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Skandha v. Clerk of the Superior Court for Civil Business in Suffolk County (Lawyers Weekly No. 10-168-15)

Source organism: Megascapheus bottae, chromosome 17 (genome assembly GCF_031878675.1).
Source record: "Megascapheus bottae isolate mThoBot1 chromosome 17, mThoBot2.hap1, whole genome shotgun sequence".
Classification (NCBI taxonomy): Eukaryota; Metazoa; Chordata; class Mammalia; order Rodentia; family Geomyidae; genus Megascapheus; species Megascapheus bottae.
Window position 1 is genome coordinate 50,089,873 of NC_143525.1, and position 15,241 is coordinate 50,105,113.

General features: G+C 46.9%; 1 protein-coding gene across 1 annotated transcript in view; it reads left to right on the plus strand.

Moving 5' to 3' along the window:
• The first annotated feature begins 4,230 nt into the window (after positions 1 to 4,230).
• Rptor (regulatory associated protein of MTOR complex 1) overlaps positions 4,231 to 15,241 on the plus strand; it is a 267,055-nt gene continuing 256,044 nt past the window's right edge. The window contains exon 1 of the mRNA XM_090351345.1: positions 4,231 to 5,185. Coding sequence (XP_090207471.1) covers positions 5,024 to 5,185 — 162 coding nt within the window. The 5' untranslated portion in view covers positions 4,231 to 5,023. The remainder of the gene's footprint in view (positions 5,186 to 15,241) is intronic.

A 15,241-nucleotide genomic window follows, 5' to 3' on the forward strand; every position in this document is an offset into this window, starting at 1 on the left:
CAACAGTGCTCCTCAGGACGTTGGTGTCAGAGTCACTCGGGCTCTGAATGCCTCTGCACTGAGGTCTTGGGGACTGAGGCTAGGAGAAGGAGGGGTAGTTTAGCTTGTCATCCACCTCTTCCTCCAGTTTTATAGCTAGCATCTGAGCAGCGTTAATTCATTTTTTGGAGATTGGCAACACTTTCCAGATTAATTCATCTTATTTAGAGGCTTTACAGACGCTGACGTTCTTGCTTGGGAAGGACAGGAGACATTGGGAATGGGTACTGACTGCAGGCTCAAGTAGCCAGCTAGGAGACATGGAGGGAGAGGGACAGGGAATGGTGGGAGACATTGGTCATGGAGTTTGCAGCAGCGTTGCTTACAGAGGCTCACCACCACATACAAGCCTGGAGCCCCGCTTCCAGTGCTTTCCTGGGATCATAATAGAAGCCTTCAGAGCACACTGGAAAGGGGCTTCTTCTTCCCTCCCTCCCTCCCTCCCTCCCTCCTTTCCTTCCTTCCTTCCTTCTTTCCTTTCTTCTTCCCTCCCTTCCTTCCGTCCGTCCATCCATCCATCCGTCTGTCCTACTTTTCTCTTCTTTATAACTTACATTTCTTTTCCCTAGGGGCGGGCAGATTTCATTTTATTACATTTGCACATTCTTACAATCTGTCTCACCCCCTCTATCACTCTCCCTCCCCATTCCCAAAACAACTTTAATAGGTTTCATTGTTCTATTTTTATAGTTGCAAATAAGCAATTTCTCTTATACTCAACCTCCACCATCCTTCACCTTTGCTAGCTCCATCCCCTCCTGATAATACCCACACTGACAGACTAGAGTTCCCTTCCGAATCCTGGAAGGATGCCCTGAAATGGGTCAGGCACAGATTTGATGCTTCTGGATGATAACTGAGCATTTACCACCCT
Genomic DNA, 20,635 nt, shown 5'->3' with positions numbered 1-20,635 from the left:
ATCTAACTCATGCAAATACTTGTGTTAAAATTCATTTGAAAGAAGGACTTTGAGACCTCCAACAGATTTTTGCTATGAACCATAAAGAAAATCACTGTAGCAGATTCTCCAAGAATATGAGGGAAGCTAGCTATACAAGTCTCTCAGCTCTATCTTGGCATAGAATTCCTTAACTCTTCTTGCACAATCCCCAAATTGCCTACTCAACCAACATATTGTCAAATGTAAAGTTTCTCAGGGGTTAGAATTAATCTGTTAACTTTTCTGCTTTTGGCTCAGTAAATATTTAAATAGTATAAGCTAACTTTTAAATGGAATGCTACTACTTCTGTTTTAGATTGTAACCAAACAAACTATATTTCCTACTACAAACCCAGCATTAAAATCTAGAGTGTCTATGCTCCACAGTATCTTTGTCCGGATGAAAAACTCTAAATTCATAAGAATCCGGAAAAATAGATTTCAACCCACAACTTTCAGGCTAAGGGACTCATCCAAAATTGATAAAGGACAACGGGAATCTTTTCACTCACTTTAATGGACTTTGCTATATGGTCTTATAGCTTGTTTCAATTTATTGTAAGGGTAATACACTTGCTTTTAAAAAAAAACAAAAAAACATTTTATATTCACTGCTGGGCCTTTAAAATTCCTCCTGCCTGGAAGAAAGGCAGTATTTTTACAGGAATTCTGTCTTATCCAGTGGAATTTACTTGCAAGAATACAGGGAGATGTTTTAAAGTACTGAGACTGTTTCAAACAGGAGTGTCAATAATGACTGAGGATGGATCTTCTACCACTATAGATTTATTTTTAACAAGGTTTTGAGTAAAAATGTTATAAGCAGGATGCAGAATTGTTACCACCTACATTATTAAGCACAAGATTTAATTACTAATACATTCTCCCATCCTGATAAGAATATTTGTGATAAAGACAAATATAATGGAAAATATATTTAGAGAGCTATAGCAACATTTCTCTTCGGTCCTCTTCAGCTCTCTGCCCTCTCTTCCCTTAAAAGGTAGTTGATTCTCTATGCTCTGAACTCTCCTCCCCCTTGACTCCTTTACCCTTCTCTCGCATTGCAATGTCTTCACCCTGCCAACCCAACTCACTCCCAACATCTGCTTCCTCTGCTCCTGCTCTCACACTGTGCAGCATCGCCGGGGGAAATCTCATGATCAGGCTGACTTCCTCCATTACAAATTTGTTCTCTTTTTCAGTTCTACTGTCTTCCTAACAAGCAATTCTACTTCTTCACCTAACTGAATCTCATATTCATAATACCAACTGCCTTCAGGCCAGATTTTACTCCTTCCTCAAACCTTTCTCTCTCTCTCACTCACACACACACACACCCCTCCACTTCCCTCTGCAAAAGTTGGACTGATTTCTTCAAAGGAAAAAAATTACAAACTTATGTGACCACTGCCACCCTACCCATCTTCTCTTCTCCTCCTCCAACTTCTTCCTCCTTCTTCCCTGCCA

NOTICE:  All slip opinions and orders are subject to formal revision and are superseded by the advance sheets and bound volumes of the Official Reports.  If you find a typographical error or other formal error, please notify the Reporter of Decisions, Supreme Judicial Court, John Adams Courthouse, 1 Pemberton Square, Suite 2500, Boston, MA, 02108-1750; (617) 557-1030; SJCReporter@sjc.state.ma.us   SJC-11811   BODHISATTVA SKANDHA  vs.  CLERK OF THE SUPERIOR COURT FOR CIVIL BUSINESS IN SUFFOLK COUNTY. September 29, 2015. Supreme Judicial Court, Superintendence of inferior courts.  Mandamus.  Practice, Civil, Action in nature of mandamus, Assembly of record.  Clerk of Court.   The petitioner, Bodhisattva Skandha, appeals from a judgment of a single justice of this court denying his petitions pursuant to G. L. c. 211, § 3, and for relief in the nature of mandamus pursuant to G. L. c. 249, § 5.  We affirm.   Background.  The petitions stem from Skandha’s effort to appeal from the dismissal of a complaint in the Superior Court that he and two other plaintiffs filed, in August, 2010, against the Committee for Public Counsel Services (CPCS) and several associated attorneys.  The plaintiffs claimed that CPCS and the attorneys had violated the plaintiffs’ due process rights by, among other things, failing to screen their new trial motions to determine whether they had any claims that would entitle them to relief from their respective convictions.  A judge in the Superior Court dismissed the complaint, in May, 2013, and it appears that Skandha timely filed a notice of appeal.[1]  The appeal was dismissed, however, in January, 2014, apparently on the basis that Skandha had failed to take the necessary steps to perfect it.[2]   Skandha subsequently timely filed a notice of appeal from the dismissal of his appeal, as he was entitled to do (in which he again indicated that there were no transcripts in the matter, see note 2, supra).  He also filed, in March, 2014, a “motion for the court to order the clerk to provide the pleadings for the plaintiffs’ appeal,” and, in June, 2014, a motion in the Superior Court asking the court “to order the clerk to assemble the record.”  Both of these motions were stamped “rejected” on June 26, 2014, and never docketed.  After his efforts to appeal stalled in the Superior Court, Skandha filed his petitions in the county court for relief in the nature of mandamus and pursuant to G. L. c. 211, § 3, asking the single justice to direct the clerk of the Superior Court to assemble the record for purposes of his appeal.  The petitions were denied without a hearing.   Discussion.  Skandha has now filed what appears to have been intended as a memorandum and appendix pursuant to S.J.C. Rule 2:21, as amended, 434 Mass. […]